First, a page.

Dataflow analysis based optimisations

I'm working on an LLVM-based compiler for a very closure-centric
language. It's becoming apparent that it's going to suffer heavily from
garbage collector churn, as all the useful programming idioms the
language makes possible are going to involve memory allocations, either
to create objects or to allocate storage for upvalues.

However, it's possible to optimise away a lot of heap allocations, and
replace them with allocas instead, *if* we know that the lifetime of the
object is going to be shorter than the lifetime of the stack frame ---
in other words, the object will be used strictly inside the function and
nowhere else. This applies to both upvalues and objects.

Does LLVM have any mechanism for doing the kind of dataflow analysis
required to track object lifetime like this?

There are passes which mark function parameters as "nocapture", which
means that the function does not store the passed-in pointer for use
after that function returns. If pointers to a newly created object
are only ever passed through "nocapture" parameters, never stored in a
global, and not returned from the function, then that object is dead
when the function that created the object returns.

There may be other possibilities for proving an object dead, but this
should definitely be safe.

That sounds ideal; thanks!

I assume that I would need to implement my own memory-allocation
instruction and then produce a custom pass, running after the
FunctionAttrsPass, which would then lower the instructions to either a
call to malloc or an alloca instruction. I see vague references to an
LLVM malloc instruction; did this disappear after 2.6?

Yes, the LLVM malloc instruction is no more. There might still be an
IRBuilder::CreateMalloc, but that now emits a regular call to library
"malloc".

Now the case where function A calls function B, and function B needs
to return a pointer to a freshly-allocated object, is fairly common.
One way to attack this is to have each function create its own
"region" or "memory pool" and destroy it when it returns. Then,
functions that need to return pointers to newly allocated objects get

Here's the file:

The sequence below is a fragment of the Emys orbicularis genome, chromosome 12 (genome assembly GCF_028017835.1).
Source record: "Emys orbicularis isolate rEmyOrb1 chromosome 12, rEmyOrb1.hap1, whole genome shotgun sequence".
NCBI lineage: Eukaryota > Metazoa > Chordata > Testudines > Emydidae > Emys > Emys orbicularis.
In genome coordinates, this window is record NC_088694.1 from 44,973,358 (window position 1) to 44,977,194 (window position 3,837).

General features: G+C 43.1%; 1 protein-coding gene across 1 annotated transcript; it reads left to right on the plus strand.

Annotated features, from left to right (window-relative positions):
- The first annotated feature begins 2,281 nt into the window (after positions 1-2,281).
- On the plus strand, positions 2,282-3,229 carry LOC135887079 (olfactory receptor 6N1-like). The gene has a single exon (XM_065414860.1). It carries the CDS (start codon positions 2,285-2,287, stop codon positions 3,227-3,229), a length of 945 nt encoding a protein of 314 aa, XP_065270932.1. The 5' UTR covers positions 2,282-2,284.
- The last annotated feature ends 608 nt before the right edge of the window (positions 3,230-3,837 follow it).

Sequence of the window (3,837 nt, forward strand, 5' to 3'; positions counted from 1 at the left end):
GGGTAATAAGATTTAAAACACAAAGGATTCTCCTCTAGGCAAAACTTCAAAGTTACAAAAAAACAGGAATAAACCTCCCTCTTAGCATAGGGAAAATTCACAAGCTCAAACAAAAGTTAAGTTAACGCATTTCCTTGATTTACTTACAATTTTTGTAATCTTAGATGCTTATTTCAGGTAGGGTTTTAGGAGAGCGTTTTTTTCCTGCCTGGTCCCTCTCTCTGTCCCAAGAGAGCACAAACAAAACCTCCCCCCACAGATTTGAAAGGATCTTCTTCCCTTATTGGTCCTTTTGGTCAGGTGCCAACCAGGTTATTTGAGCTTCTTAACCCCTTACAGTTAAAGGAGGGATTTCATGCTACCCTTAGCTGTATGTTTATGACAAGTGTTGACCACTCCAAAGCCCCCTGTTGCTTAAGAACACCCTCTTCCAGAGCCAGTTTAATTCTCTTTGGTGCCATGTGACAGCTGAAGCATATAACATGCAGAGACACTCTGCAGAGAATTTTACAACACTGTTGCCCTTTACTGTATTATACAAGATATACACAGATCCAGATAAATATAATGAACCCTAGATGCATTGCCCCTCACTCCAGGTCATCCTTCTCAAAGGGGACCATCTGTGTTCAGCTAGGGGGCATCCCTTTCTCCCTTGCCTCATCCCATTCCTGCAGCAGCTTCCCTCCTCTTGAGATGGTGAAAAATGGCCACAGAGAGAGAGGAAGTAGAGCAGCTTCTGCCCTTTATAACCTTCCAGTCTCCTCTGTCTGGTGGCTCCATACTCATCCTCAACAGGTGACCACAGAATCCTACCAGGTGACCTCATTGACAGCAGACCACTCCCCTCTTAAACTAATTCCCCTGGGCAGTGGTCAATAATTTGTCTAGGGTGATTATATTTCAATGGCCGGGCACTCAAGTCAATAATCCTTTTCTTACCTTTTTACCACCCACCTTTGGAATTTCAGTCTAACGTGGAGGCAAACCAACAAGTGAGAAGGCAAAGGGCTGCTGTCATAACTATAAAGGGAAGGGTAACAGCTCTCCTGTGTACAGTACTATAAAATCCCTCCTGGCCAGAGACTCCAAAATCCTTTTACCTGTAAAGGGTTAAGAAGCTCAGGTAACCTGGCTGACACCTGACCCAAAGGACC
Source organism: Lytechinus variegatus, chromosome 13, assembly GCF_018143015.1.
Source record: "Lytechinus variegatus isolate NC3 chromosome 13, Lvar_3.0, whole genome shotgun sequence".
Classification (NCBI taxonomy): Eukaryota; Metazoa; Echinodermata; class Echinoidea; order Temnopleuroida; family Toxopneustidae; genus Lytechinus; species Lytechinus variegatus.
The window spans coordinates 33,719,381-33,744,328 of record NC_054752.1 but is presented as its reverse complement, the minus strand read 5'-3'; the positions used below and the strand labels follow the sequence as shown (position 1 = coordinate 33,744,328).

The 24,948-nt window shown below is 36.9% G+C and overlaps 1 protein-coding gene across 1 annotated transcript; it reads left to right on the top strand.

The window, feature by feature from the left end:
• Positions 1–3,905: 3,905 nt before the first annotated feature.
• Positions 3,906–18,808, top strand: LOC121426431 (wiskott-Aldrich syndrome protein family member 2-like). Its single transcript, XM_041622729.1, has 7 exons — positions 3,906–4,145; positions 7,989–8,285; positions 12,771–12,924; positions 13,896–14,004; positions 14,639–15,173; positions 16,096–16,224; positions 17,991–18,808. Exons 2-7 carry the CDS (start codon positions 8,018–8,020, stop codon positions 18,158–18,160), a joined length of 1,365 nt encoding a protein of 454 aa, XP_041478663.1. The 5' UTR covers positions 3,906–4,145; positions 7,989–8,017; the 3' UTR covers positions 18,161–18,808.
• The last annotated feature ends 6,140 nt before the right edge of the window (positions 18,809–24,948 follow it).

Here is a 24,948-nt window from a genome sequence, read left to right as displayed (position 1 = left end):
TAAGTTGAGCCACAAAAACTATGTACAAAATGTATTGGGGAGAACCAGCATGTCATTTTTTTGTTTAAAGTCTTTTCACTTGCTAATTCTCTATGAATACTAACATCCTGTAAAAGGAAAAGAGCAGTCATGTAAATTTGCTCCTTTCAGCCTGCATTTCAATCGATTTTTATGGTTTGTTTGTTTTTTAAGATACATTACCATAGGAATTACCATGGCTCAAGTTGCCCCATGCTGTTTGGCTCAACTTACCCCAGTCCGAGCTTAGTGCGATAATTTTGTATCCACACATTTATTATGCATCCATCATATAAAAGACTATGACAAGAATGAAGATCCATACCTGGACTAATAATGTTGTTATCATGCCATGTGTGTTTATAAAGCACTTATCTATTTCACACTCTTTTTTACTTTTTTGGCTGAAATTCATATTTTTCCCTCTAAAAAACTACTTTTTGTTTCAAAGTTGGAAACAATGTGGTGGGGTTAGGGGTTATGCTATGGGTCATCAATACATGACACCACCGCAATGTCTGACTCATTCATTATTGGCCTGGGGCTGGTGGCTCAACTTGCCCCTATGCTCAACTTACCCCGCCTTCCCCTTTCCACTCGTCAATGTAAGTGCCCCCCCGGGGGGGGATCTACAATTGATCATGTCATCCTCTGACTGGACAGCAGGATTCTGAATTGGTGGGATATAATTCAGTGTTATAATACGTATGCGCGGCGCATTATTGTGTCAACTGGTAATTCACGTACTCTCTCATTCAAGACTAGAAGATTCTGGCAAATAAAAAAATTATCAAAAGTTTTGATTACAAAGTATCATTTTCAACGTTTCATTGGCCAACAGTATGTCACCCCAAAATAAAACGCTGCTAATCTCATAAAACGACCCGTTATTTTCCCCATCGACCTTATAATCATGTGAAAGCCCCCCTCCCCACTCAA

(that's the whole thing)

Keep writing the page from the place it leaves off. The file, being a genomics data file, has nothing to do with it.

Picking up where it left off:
a "memory pool" parameter added, and use that memory pool instance to
allocate the memory. A global "memory pool" instance maps to the GC
heap. Anyway, if function A observes the restrictions I mentioned
earlier with respect to that object, it passes its own memory pool
instance to function B. If function A returns the pointer itself but
observes all the other restrictions, then it will declare a memory
pool parameter and pass whatever its caller passed in down to B. This
scheme will allow any call depth to be handled without a GC heap
allocation, as long as no pointer to the object is ever stored in a
global or heap object or passed through a capturing function
parameter.

That leaves the case where a pointer to one object is stored in
another object. If the containing object is allocated in a pool that
is not higher in the call stack than the referenced object, it is safe
to keep it out of the GC heap. There might be cases where that
determination can be made at compile time, and it may or may not be
worth it to try to determine it at run time.

Since the allocator can either allocate from a memory pool or the GC
heap, the allocation needs to be done through a virtual function. A
"partial specialization" pass exists that might help devirtualize
this, but it needs more development and testing. You could always
codegen both specialized versions of each function yourself and let
dead code elimination clean it up for you, but you might not want the
compile/optimization overhead of that.

Is this project open-source?

[...]

Now the case where function A calls function B, and function B needs
to return a pointer to a freshly-allocated object, is fairly common.
One way to attack this is to have each function create its own